A Soft White 3D Lightbulb, by way of Myst

Last weekend I got it in my head to replay the old Cyan Studios game 'Myst.' Myst was epic in its day. It's too hard for me to concisely express all the reasons Myst was such a landmark game, and its not the purpose of this post to try, so I'll simply point to its most distinguishing characteristic: It was pre-rendered.

While other game developers and hackers were trying to come up with ever more efficient ways to calculate and render objects live, the creators of Myst went just the opposite way. They put their efforts into creating as "realistic" a 3d environment as they were then apt to, with little concern for rendering engines. Myst heralded the age of click-through 3d environments. Beautifully rendered environments presented primarily as static, pre-rendered images. Depth was added to these environments by splicing pre-rendered animations over-top, making all interaction with the game world into a truly cinematic event.

Well, I downloaded Myst and bested it in no more than eight hours. I'd played and completed it once before, mind you, when I was a child. But I was left so hungered for more of this thoughtful, rational, intellectual, and artistic style of play that I immediately sought out another game, 'Riven: The Sequel to Myst.' This I'd never played before. In fact I would discover there were a total of four sequels to Myst of which I'd never been aware. But I begin again to digress.

I'm playing Riven now and I have no qualms saying that the quality of the graphics and the 3d designs are up to par with, only where they do not wholly surpass, the games being released today. This from a game produced in 1997! Again, Riven benefits from pre-rendering, where the games I have to compare it to are all live-rendered; but I count it a strike against today's developers that they have chosen to shackle themselves and their artistic abilities to the limits of an live-rendering engine. Not everything has to be first person shooters, you know.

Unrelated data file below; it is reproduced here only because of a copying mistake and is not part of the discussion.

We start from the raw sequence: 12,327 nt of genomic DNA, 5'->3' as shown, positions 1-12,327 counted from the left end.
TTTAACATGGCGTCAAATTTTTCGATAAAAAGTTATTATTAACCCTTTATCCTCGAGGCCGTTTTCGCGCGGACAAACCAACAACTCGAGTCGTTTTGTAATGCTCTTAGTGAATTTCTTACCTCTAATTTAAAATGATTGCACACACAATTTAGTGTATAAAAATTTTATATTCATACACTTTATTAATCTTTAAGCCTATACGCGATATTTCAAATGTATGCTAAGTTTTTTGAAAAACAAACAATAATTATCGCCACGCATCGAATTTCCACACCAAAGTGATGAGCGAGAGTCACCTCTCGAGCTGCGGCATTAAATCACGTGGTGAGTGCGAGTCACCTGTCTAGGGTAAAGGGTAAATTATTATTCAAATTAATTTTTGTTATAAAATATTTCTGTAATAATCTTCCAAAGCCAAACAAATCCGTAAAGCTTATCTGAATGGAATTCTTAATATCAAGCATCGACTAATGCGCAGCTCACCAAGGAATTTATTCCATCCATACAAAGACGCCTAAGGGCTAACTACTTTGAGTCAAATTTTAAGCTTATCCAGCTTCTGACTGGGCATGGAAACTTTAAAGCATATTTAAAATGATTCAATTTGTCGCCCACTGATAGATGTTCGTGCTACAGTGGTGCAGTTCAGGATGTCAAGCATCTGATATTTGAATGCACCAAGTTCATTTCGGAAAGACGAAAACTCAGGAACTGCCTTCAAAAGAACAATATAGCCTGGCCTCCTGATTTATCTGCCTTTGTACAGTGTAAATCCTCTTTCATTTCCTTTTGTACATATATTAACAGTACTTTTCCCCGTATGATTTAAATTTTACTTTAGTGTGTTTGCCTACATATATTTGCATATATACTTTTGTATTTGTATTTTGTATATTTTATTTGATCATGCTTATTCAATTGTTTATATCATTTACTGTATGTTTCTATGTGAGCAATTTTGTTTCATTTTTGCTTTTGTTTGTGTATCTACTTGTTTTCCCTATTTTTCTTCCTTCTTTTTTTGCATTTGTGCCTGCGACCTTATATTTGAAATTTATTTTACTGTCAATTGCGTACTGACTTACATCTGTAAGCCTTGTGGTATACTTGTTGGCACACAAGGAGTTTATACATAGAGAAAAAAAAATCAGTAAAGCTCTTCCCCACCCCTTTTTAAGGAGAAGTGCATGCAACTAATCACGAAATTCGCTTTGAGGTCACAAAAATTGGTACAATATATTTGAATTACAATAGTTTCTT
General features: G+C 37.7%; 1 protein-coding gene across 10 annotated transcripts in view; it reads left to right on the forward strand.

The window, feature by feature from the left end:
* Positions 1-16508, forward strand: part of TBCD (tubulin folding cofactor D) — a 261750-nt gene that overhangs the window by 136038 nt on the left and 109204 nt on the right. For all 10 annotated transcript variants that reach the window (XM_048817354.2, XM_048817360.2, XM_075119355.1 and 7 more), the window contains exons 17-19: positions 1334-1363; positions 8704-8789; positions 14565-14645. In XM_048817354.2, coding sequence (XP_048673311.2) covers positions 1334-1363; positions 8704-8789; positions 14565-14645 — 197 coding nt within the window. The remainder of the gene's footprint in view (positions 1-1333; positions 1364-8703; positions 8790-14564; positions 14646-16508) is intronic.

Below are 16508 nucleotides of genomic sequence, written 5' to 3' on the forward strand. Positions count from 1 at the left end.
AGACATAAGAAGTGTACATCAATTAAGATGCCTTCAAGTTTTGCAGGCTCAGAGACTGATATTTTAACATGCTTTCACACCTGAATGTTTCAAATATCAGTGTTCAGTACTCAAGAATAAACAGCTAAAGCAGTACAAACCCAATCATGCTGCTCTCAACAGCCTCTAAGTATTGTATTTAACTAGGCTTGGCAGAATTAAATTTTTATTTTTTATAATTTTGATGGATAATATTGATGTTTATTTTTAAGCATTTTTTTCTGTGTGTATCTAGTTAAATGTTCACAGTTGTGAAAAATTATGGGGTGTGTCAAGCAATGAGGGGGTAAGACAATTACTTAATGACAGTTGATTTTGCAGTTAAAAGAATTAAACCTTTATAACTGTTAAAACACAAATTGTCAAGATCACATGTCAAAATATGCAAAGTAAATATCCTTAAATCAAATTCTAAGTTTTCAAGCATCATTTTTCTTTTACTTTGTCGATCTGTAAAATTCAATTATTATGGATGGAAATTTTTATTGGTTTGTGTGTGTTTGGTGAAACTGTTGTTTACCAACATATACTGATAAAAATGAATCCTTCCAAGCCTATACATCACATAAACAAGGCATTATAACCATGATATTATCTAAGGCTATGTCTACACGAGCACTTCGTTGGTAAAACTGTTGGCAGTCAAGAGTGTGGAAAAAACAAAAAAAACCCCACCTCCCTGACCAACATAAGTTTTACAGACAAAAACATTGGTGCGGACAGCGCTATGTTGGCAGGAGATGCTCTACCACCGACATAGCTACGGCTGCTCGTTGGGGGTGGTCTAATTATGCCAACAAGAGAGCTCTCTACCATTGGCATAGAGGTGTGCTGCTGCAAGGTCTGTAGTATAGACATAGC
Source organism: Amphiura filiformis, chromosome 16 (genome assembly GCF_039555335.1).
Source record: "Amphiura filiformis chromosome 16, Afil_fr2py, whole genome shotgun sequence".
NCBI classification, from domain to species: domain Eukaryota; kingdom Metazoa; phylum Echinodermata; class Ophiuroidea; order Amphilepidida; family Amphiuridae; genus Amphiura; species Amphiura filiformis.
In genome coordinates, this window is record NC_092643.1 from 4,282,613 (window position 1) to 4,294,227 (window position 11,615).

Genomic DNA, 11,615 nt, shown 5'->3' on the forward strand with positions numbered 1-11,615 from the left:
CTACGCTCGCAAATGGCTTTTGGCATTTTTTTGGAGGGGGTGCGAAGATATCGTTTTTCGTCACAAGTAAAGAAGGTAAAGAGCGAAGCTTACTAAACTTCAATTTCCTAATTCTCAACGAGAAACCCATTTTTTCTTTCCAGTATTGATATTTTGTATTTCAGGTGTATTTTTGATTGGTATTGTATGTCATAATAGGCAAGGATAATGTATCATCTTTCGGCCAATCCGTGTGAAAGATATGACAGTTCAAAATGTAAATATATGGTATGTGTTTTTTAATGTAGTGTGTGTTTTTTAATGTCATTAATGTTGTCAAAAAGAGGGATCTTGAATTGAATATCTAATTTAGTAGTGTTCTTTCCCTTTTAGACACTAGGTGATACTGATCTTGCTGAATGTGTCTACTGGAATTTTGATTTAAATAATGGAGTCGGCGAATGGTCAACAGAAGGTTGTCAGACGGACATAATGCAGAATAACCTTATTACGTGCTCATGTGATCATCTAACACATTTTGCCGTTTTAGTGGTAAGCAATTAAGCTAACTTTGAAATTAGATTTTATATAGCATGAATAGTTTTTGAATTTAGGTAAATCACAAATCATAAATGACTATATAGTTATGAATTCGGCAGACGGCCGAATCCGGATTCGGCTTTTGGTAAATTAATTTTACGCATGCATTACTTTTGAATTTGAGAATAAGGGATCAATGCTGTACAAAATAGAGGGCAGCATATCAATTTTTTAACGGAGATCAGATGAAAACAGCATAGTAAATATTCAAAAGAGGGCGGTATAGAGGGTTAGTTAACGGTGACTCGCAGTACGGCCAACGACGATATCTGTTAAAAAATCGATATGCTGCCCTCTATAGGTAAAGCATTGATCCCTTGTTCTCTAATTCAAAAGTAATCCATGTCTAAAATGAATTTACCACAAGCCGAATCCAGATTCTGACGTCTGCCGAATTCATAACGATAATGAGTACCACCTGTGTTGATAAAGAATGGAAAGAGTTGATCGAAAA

In any event I find myself artistically inspired by the visual beauty, the profoundly intellectual and challenging gameplay, and the pre-rendered delivery concept of Myst and its successor Riven. I've started drawing out my own, admittedly derivative, ideas for environments and landscapes. Playing Riven especially, has set my mind to a style of creativity I've not known myself capable of for years. This is the mind of a child at play with toy soldiers or an author whose finest arts are in fiction; in creating complex, subtle, nuanced worlds and characters whose every action and thought has a purpose, unfamiliar but logical and easily understood.

I've found myself penciling out ideas for structures: elevated huts in floodlands that solve the inconveniences of seasonal flooding in the most simple, droll, and subtle ways; Floating towers whose very structure mimics the cruelties of the class-based economy; Flat desert landscapes speckled with pyramid-styled homes hewn of rough-stone, grouped together into tiny townships interspaced between huge, cylindrical depressions in the earth where industrial structures, pipelines and catwalks, glint hateful scowls toward the land they occupy in the noon-time sun.

These ideas are mainly far beyond my abilities to recreate in 3d, or at least beyond my sustainable interest in doing so. Nonetheless one of them seems momentarily manageable and sufficiently curious, and I've the will to try.

Last night, as a sort of precursor to gauge my waning skills I chose a simple object from around the house to model with an eye toward photo-realism. Well, more like semi-photo-realism. Anyway, I knew how good I wanted it to look and today I finished what started last night, meeting my own criterion for completion of the model and refreshing my basic knowledge of Blender, the 3d suite I'm modeling with.

Soft white lightbulb.

[Update: Re-rendered under much more thoughtful and appropriate lighting conditions, and sans the ugly textured plane.]

A little light goes a long way.

Now onto marshland tree-huts with elevated docks and spiral staircases and canoes on ziplines...


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